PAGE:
The Conference Board’s July consumer confidence report is due to come out later today. Consumer confidence is forecast to rise to 125.2.
In June, consumer confidence fell to 121.5.
The index for June missed estimates of 132.0 and fell from May’s headline print of 131.3. The present situation index fell to 162.6 from 170.7 in May. Meanwhile, the expectations index which is based on the short term outlook for income, business and labor market fell to 94.1 from 105.0 previously.
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The consumer confidence index rose for three consecutive months until May before easing in June.
Consumer confidence has been gradually edging lower after peaking to 137.9 in October 2018. The steady decline reflects the ongoing uncertainty among consumers on a number of factors.
As of June, the consumer confidence index is at its lowest levels since September 2017.
The index is a leading measure of consumer spending which contributes to the overall gross domestic product activity in the United States.
Trade Tensions Weigh on Consumers
Consumers participating in the survey pointed to the trade tensions and higher tariffs. In the previous month, trade tensions had somewhat eased. However, with the US-China trade talks resuming, this issue is now back on the forefront.
Economists are yet to fully assess the impact of the trade wars so far. But it is the uncertainty that stems from them that affects consumer sentiment.
Although the consumer confidence index will not impact the markets much, it is seen as a leading indicator. Investors and consumers alike are no doubt concerned about slowing economic growth.
The Federal Reserve, on its part, has committed to lowering interest rates. The FOMC will be meeting this Wednesday, and interest rates are certain to be cut by at least a quarter basis point.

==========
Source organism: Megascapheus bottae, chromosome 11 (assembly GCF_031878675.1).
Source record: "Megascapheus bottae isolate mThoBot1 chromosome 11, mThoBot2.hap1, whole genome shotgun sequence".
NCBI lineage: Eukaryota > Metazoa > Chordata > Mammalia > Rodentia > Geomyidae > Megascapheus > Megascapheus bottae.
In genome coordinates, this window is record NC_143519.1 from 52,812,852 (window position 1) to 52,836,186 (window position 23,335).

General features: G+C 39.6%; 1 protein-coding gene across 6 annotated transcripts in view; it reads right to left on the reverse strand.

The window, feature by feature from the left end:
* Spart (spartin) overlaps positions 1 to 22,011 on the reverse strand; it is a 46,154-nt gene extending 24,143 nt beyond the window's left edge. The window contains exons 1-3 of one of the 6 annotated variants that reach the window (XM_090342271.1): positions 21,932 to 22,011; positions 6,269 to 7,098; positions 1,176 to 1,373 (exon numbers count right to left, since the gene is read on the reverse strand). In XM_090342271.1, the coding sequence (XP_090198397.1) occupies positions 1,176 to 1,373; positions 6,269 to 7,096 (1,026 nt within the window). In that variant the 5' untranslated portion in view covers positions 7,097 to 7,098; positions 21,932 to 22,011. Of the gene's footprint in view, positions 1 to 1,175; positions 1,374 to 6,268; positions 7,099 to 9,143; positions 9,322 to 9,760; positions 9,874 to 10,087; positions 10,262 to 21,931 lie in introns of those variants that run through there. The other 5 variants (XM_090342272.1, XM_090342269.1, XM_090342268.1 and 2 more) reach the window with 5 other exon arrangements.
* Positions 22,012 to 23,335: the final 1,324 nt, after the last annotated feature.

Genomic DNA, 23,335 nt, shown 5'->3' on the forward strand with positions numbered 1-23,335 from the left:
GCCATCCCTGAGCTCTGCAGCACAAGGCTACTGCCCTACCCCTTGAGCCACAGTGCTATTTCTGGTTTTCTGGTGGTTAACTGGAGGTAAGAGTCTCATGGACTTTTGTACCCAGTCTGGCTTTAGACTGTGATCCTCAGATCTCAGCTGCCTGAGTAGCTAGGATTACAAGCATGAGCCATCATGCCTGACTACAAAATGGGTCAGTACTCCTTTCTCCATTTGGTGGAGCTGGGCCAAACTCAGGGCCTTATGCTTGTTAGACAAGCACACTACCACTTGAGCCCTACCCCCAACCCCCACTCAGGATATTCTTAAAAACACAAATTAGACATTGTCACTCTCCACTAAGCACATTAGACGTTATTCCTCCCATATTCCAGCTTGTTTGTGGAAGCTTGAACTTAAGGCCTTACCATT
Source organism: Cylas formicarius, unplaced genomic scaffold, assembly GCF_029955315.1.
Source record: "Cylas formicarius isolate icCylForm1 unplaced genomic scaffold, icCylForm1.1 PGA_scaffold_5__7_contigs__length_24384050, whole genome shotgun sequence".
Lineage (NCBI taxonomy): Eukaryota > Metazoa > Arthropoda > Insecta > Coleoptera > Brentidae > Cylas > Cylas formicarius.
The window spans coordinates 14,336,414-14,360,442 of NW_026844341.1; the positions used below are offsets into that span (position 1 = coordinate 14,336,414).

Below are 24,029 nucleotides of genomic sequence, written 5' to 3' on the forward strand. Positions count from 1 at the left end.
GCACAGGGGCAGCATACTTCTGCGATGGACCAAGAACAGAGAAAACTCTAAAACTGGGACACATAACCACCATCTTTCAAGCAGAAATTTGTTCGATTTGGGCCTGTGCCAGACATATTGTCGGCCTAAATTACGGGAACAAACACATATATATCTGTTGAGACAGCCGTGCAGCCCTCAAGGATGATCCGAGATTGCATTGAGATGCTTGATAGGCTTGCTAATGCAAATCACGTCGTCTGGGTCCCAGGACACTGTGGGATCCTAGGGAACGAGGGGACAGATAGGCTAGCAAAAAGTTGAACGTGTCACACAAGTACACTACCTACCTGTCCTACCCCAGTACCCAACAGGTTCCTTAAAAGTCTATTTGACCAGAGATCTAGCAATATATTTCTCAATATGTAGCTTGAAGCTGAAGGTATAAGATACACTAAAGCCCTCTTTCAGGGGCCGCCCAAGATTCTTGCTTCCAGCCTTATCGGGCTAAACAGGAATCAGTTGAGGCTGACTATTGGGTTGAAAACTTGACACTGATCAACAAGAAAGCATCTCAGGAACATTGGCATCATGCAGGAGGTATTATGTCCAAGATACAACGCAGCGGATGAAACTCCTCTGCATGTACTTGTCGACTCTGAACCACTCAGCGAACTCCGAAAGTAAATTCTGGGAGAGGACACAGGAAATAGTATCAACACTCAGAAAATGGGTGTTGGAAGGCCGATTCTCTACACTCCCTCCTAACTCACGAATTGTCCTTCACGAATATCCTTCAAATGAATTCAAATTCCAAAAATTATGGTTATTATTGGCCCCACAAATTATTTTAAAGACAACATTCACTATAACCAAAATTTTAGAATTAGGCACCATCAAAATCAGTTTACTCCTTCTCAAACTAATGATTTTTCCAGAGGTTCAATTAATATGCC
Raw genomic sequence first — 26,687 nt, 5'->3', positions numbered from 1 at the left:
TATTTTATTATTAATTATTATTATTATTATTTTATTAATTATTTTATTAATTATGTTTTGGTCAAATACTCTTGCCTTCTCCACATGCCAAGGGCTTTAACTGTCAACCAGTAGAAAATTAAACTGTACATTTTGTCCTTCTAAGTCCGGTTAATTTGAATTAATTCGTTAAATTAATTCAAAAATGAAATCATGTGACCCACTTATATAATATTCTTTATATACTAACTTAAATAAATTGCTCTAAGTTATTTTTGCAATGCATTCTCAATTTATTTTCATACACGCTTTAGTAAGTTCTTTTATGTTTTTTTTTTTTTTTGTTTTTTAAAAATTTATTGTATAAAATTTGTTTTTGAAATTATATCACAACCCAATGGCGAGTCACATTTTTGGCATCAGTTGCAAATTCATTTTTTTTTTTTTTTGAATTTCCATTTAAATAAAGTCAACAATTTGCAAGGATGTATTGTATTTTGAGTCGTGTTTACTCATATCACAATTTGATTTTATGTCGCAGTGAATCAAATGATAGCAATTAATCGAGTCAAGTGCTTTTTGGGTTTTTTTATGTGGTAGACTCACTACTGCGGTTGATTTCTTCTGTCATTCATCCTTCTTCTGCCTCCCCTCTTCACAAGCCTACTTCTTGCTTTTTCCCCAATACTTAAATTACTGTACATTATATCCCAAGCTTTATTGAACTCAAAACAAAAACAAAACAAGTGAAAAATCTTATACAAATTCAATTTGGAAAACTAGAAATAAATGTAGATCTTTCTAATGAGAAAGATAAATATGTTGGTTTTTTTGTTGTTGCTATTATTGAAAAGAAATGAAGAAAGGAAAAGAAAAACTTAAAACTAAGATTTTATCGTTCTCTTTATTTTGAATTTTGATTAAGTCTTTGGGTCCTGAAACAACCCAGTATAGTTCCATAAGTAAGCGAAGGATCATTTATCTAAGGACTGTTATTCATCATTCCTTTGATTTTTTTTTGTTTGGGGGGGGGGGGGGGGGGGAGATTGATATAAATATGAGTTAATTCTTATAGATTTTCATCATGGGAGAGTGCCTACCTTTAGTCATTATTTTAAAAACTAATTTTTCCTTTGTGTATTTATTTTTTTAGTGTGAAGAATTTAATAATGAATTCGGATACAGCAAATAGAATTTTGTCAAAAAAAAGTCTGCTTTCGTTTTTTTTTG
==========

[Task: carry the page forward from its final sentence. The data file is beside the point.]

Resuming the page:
But the question remains whether this will be enough to bring back consumer confidence.
Within the short term, we expect consumer confidence to remain at the current levels. Despite the Fed rate cut, it will take at least a few months to see how consumers respond to lower interest rates.
With trade tensions still the main talking point, the effects of the Fed rate cut will see only a small impact.
Assessing the Economic Conditions in July
The general economic landscape in July was broadly stable. It wasn’t until the last two weeks of the month that the trade wars came up. Meanwhile, the International Monetary Fund lowered its growth forecasts.
However, for the US economy, growth was revised slightly higher to 2.6%.
In June, labor market data was robust, rebounding from the slump in the previous months.
Various Federal Reserve officials grew more vocal about cutting interest rates in a bid to avoid a sharper slowdown and perhaps even a possible recession. The general overview at the time is cautious.
There were incidents of rising tensions between the US and Iran. However, this could see only a limited effect among consumers.
Inflation for the month of June fell to 1.6% on an annualized basis. This was down from 1.8% in the month before. The core inflation rate, however, remained at 2.1%, beating forecasts of a decline to 2.0%.
As a result, we could possibly expect to see either the consumer confidence falling even further or perhaps a stabilizing. It is highly unlikely that consumer confidence will rebound sharply.
The data for July could still be well below the recent highs, especially that of October 2018 high of 137.9.